The stagger takes passengers’ shoulders out of alignment, improving seat width. Image: HAECO

The zero-G position is an increasingly popular one among passengers and the seatmakers who meet their needs, reducing pressure on the body at key points.


HAECO plans to control the seat using a piezoelectric actuator, involving an electrical switch interface at passenger level, but mechanical actuation to move the seat. This technology is already seen in some luxury automobiles and, Pevida says, reduces maintenance cost and weight.

Seat weight is, of course, a key concern for airlines, and HAECO expects the average weight per passenger with Eclipse to sit between 33 and 37 kg: understandably between the traditional sort of recliner seen in premium economy and narrowbody/shorthaul business and a more spacious and feature-filled flatbed.

Pitch will be slightly more than most premium economy seats of today, potentially approaching that of more generous narrowbody business classes, such as that operated by Japan Airlines. “The minimum pitch we would recommend would be 40 inches, and probably — although there is truly no maximum — there is the pragmatic maximum of the revenue generation aspects,” Pevida notes. “We believe that the range will be between 40 and 45 inches. In long-range premium operations, probably the optimal pitch for it is 42 inches.”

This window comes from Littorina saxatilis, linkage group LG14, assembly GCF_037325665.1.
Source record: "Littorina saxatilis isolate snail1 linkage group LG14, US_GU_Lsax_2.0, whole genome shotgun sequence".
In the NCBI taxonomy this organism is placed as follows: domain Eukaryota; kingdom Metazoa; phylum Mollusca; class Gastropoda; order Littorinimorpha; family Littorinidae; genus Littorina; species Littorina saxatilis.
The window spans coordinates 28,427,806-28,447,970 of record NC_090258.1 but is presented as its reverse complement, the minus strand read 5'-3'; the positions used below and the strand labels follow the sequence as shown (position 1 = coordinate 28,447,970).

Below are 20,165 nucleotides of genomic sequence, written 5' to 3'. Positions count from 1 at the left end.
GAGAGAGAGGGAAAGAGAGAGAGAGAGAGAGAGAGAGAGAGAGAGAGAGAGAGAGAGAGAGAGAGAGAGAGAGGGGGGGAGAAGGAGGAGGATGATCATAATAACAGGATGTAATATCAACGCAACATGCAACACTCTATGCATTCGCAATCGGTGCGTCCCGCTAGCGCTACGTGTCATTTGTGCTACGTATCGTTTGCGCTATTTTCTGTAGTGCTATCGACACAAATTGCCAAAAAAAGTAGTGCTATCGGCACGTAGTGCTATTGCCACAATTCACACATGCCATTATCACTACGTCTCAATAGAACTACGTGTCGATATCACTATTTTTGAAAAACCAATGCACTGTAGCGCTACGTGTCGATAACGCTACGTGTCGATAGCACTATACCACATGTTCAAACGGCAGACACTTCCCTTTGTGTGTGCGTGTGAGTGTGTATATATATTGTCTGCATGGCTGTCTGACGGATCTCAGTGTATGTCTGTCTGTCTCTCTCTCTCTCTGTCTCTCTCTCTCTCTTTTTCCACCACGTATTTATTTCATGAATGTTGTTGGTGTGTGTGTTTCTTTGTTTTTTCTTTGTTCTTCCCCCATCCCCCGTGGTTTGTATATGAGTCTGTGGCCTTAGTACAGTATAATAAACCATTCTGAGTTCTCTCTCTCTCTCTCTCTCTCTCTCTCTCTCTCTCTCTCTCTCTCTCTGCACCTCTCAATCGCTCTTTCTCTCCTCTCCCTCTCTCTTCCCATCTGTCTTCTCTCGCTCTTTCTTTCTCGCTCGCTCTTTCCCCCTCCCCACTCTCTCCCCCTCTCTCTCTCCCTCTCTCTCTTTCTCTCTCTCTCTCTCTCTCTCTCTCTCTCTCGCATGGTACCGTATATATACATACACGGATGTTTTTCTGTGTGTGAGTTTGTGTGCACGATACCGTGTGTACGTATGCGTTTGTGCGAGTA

Eclipse can fit eight seats across in the 787 thanks to the stagger. Image: HAECO

Width, however, will vary based on the choices airlines make. HAECO is offering on both major narrowbody families either a 2-2 or 2-3 configuration, which is enabled by the stagger and the angling.

“In terms of seat width, we believe that the premium market starts at the 18+ inches of width, more like 18.5+. But these products have a range of widths going from 18.5 all the way up to 21.5. Having said that, one of the things that is key when speaking about these products in terms of living space is that the classical measurements for these seats don’t always do it justice, because given the geometry they provide, it gives you a very large amount of shoulder space,” Pevida notes.